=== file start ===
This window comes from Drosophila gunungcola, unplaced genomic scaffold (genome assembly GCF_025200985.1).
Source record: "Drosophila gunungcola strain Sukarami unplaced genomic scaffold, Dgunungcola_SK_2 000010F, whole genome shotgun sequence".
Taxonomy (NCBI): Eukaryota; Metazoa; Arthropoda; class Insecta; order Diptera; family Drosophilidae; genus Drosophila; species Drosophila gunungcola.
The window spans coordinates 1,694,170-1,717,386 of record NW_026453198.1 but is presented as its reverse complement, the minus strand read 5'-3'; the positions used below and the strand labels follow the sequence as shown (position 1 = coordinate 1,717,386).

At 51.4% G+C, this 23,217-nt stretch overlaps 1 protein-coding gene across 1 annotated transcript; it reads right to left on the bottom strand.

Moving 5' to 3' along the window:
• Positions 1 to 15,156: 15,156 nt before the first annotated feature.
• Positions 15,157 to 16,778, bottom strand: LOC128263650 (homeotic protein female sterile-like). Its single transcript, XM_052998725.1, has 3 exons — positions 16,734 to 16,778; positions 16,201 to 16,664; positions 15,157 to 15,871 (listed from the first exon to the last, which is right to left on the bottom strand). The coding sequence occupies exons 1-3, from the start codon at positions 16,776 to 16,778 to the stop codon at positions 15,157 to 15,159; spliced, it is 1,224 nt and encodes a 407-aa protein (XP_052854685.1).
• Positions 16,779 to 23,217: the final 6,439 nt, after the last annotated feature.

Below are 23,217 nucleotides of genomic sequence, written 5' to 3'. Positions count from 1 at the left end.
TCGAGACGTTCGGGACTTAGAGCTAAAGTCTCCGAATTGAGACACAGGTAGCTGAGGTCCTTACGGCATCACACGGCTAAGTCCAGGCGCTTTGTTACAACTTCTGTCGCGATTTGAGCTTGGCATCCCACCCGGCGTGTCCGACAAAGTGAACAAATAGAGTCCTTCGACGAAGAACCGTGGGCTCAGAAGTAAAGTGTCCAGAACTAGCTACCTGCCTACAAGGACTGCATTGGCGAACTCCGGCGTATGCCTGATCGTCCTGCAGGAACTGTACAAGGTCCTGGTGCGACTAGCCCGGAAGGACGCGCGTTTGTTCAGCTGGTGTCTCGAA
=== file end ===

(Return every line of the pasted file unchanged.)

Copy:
This window comes from Drosophila gunungcola, unplaced genomic scaffold (genome assembly GCF_025200985.1).
Source record: "Drosophila gunungcola strain Sukarami unplaced genomic scaffold, Dgunungcola_SK_2 000010F, whole genome shotgun sequence".
Taxonomy (NCBI): Eukaryota; Metazoa; Arthropoda; class Insecta; order Diptera; family Drosophilidae; genus Drosophila; species Drosophila gunungcola.
The window spans coordinates 1,694,170-1,717,386 of record NW_026453198.1 but is presented as its reverse complement, the minus strand read 5'-3'; the positions used below and the strand labels follow the sequence as shown (position 1 = coordinate 1,717,386).

At 51.4% G+C, this 23,217-nt stretch overlaps 1 protein-coding gene across 1 annotated transcript; it reads right to left on the bottom strand.

Moving 5' to 3' along the window:
• Positions 1 to 15,156: 15,156 nt before the first annotated feature.
• Positions 15,157 to 16,778, bottom strand: LOC128263650 (homeotic protein female sterile-like). Its single transcript, XM_052998725.1, has 3 exons — positions 16,734 to 16,778; positions 16,201 to 16,664; positions 15,157 to 15,871 (listed from the first exon to the last, which is right to left on the bottom strand). The coding sequence occupies exons 1-3, from the start codon at positions 16,776 to 16,778 to the stop codon at positions 15,157 to 15,159; spliced, it is 1,224 nt and encodes a 407-aa protein (XP_052854685.1).
• Positions 16,779 to 23,217: the final 6,439 nt, after the last annotated feature.

Below are 23,217 nucleotides of genomic sequence, written 5' to 3'. Positions count from 1 at the left end.
TCGAGACGTTCGGGACTTAGAGCTAAAGTCTCCGAATTGAGACACAGGTAGCTGAGGTCCTTACGGCATCACACGGCTAAGTCCAGGCGCTTTGTTACAACTTCTGTCGCGATTTGAGCTTGGCATCCCACCCGGCGTGTCCGACAAAGTGAACAAATAGAGTCCTTCGACGAAGAACCGTGGGCTCAGAAGTAAAGTGTCCAGAACTAGCTACCTGCCTACAAGGACTGCATTGGCGAACTCCGGCGTATGCCTGATCGTCCTGCAGGAACTGTACAAGGTCCTGGTGCGACTAGCCCGGAAGGACGCGCGTTTGTTCAGCTGGTGTCTCGAA